University in Tainan has plunged me into the kind of growth I’d never experienced in New Zealand. Who celebrates their 21st with friends they’d only met two weeks prior? Who tries yoga for the first time soundtracked to Taylor Swift at the university park? Who else has had the pleasure of learning cup music with Taiwanese elders? I’ve learned so much about myself and the way the world works. I’ve learned that life doesn’t wait for anyone. I’ve learned that growth is a journey, not a destination.
I’ve also had the privilege of visiting De Wen Indigenous Primary school. Under the guidance of our teachers and our partner NCKU students, we designed a little “curriculum” teaching the Mandarin and English of various fruits. What I underestimated was the manaakitanga that we Kiwis and the delegation of NCKU students would receive. Formally, we were teachers. However, the experience was far more an exchange, where Henry and I had the privilege of our five and six-year-old students teaching us their indigenous origin story. The experience highlighted to me that indigenous empowerment looks different in every region of the world and my own place as tauiwi in building an empowering future for mana whenua. I also noticed that tuakana/teina relationships are far more significant here than in mainstream New Zealand culture. It’s fascinating how cultures develop into different spectrums!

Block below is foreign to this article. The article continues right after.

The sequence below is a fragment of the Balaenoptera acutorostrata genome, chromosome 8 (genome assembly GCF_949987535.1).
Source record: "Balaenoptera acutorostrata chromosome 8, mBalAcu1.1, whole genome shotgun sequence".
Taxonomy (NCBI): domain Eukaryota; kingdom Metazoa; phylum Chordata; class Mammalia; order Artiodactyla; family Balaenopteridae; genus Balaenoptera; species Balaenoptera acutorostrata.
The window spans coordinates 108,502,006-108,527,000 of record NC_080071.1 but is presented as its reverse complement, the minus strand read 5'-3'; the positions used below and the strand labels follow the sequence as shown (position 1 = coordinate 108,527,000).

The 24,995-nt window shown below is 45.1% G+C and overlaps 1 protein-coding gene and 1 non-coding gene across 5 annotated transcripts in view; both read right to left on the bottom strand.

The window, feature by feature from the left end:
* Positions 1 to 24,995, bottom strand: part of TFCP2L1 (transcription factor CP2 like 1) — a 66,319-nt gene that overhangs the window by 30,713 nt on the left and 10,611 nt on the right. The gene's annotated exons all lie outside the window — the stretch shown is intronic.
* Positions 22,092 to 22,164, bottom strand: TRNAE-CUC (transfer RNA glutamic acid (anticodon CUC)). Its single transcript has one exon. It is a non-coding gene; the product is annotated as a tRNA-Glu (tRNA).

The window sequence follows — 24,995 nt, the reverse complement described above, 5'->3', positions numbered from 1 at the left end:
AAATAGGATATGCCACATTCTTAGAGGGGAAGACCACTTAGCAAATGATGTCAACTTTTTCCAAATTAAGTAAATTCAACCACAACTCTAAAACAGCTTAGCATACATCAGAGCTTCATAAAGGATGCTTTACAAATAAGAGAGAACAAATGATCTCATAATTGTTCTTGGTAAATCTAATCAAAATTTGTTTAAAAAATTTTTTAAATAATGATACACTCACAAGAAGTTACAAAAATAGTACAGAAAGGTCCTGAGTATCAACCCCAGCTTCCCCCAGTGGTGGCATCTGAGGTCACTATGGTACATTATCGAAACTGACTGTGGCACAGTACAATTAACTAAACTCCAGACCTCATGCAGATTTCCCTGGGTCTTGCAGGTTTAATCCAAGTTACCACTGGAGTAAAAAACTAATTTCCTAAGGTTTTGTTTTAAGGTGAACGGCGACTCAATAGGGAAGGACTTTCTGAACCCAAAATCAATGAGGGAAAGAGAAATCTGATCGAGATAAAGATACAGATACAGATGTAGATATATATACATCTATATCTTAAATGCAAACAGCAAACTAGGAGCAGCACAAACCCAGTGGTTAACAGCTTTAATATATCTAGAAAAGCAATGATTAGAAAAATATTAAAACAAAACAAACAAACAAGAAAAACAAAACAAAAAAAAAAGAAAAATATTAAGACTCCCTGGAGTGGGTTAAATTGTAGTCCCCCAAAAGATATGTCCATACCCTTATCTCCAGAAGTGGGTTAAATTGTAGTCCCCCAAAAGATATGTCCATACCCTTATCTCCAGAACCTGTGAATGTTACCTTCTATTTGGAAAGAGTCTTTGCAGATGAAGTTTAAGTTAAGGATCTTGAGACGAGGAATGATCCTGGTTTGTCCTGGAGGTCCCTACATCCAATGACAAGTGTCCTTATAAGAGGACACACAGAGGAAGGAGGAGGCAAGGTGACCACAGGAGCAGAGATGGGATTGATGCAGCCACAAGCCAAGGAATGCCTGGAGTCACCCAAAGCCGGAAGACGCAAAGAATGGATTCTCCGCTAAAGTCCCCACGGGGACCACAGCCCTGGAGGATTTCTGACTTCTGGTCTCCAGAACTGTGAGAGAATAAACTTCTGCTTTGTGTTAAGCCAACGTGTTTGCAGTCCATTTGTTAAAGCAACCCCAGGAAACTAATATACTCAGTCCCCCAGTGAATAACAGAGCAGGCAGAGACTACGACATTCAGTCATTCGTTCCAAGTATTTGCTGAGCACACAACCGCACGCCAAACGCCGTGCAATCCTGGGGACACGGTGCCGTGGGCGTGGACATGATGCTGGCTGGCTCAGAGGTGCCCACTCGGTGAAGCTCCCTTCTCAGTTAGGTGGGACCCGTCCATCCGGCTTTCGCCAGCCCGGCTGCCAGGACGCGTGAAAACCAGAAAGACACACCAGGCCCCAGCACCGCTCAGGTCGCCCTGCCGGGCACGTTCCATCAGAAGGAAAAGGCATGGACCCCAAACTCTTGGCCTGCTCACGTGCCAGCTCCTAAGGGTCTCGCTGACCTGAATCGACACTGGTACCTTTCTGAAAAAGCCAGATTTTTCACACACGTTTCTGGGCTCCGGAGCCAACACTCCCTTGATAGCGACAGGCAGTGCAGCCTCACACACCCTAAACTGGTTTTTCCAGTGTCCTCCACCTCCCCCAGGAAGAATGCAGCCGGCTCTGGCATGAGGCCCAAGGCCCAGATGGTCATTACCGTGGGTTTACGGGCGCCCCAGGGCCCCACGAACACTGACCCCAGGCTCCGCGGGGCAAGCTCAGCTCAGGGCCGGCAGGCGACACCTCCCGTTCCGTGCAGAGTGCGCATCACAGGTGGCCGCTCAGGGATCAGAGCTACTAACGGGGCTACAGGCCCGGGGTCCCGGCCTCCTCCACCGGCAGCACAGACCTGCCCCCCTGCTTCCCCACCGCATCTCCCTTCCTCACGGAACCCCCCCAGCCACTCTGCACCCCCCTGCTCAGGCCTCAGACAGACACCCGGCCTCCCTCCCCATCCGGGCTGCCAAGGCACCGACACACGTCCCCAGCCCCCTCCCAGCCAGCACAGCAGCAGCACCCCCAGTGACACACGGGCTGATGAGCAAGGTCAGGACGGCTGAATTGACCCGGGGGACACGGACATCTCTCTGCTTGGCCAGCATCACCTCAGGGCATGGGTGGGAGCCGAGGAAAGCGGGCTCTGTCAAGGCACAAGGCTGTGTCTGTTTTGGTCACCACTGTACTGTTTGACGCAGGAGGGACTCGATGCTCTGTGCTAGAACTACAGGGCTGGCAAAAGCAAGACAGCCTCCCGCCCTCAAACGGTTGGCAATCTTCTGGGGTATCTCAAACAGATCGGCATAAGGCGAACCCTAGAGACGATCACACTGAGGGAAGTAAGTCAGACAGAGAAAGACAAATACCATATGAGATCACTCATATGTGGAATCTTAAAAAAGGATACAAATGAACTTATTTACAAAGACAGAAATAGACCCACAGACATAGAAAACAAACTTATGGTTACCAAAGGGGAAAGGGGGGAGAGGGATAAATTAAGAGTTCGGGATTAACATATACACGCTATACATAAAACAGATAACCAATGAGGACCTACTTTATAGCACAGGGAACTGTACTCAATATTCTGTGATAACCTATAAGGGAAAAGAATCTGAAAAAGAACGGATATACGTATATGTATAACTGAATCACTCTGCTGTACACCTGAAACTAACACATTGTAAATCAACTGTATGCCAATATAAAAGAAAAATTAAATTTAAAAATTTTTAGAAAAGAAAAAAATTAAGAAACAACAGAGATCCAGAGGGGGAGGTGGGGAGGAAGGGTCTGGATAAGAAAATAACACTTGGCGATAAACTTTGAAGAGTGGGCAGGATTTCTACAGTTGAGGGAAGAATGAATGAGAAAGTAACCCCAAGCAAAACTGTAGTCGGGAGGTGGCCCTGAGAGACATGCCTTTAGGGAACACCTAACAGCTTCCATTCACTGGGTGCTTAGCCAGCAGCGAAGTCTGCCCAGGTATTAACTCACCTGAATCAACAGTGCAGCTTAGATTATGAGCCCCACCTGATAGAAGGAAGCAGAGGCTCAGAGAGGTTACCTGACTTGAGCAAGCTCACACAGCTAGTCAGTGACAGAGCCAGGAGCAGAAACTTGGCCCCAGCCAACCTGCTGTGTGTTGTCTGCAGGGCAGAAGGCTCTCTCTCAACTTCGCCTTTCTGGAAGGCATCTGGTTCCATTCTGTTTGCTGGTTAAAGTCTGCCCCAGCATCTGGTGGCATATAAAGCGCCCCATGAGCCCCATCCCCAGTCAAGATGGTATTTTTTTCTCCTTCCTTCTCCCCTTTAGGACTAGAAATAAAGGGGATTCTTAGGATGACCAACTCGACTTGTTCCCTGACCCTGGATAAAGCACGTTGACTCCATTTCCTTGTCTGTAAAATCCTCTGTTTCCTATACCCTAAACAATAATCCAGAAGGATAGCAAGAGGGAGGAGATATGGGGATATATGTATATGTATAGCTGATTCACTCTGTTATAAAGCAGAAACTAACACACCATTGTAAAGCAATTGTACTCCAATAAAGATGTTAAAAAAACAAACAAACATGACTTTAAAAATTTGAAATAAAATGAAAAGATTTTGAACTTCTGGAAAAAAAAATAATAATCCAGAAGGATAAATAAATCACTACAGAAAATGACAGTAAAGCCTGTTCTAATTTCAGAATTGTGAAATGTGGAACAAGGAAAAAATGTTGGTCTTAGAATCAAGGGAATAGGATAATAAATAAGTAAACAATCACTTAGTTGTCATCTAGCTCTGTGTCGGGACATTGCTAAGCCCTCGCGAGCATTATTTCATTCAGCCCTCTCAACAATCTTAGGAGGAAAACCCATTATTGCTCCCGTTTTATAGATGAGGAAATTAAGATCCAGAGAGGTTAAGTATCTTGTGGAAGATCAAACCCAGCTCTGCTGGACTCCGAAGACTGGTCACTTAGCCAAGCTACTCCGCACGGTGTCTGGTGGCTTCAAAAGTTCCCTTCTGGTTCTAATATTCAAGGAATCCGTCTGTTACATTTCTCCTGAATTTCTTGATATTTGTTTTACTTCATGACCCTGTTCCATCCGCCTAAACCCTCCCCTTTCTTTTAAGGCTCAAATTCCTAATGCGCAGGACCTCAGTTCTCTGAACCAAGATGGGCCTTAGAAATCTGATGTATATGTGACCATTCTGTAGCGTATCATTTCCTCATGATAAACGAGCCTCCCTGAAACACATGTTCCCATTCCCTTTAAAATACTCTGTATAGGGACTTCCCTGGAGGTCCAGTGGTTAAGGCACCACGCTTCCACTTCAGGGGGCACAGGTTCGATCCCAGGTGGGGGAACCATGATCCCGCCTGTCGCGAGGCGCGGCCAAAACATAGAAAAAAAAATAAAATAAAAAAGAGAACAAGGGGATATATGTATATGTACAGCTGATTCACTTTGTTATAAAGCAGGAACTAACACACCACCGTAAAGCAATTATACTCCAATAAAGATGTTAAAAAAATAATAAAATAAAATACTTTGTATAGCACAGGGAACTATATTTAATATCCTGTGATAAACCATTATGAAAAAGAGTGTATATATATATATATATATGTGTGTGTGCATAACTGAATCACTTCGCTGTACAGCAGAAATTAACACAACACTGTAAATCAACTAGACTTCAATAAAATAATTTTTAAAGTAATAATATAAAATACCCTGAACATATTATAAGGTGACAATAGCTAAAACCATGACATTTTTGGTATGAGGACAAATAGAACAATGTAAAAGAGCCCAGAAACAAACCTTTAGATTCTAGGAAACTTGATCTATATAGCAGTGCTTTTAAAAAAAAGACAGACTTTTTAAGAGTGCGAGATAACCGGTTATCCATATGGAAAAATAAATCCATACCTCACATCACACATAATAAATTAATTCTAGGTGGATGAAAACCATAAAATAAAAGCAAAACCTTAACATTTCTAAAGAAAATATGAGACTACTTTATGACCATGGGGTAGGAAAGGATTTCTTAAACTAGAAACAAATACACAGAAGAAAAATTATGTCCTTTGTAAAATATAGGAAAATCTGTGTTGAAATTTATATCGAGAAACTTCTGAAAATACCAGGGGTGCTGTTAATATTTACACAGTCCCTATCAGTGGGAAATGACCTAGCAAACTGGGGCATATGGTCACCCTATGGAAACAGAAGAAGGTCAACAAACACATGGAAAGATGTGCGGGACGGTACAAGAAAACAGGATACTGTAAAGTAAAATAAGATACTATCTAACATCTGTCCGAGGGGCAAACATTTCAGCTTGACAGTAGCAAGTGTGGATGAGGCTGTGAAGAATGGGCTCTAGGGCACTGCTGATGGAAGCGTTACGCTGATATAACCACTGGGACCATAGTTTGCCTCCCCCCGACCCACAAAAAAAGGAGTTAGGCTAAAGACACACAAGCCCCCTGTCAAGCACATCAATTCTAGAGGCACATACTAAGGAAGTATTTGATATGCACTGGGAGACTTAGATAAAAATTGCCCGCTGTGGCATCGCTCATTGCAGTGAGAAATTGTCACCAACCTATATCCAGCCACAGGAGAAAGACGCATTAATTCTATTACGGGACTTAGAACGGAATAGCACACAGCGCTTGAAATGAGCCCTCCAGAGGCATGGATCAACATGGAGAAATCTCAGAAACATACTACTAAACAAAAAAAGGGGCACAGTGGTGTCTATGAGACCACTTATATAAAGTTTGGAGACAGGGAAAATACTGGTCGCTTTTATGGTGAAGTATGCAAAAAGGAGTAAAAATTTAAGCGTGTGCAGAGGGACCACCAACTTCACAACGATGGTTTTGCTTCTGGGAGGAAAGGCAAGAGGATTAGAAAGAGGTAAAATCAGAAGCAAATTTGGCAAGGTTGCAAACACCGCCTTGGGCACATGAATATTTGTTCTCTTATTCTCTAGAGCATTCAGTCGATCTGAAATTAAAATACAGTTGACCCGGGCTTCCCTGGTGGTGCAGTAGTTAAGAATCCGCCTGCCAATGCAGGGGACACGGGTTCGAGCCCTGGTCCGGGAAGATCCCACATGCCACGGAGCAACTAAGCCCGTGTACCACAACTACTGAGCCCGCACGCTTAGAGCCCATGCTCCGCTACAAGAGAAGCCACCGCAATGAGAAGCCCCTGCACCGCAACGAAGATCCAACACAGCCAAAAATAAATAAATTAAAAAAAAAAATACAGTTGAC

There’s a good chance that this will be the last time I’ll see some of my classmates. I’ve never known a place to call home so transient; if I come back to study at Cheng Keung University as soon as my full-year papers allow, almost all of my classmates will have finished their three, six, and year-long programmes. It reminds me that what makes a home is the people, not only the place. I’ve settled in fast thanks to the manaakitanga and aroha extended by the programme directors, Shu-Qing and Shu-Ling, and my classmates of Class E2; Teacher Lin, who’s always giving me tips to improve; Bonnie, who’s been my rock; Kathy, my language partner; and the beautiful NZ delegation who’s with me, who I know I can always laugh and cry with.
On the other hand, thank whoever came up with social media. Otherwise, I’d have to hope to have chance encounters in a world of eight billion people! I’m looking forward to meeting with some of my friends in Taipei for 春節 (Lunar New Year). We thoroughly plan to eat well, visit historical sites and have happy little accidents while exploring, which will inevitably lead us to more learning and excitement.
It’s bittersweet, saying goodbye to a home you’ve only known for five weeks. We left our student dorms behind as we set off for Taipei. I said goodbye to our south-facing deck that allowed us to catch the golden sunsets, the beautifully unrestrained amount of cupboards in our room, and to the elevators, in which Bonnie and I always took our morning selfies. See you soon / 再見 / Hei konā mai,Tainan！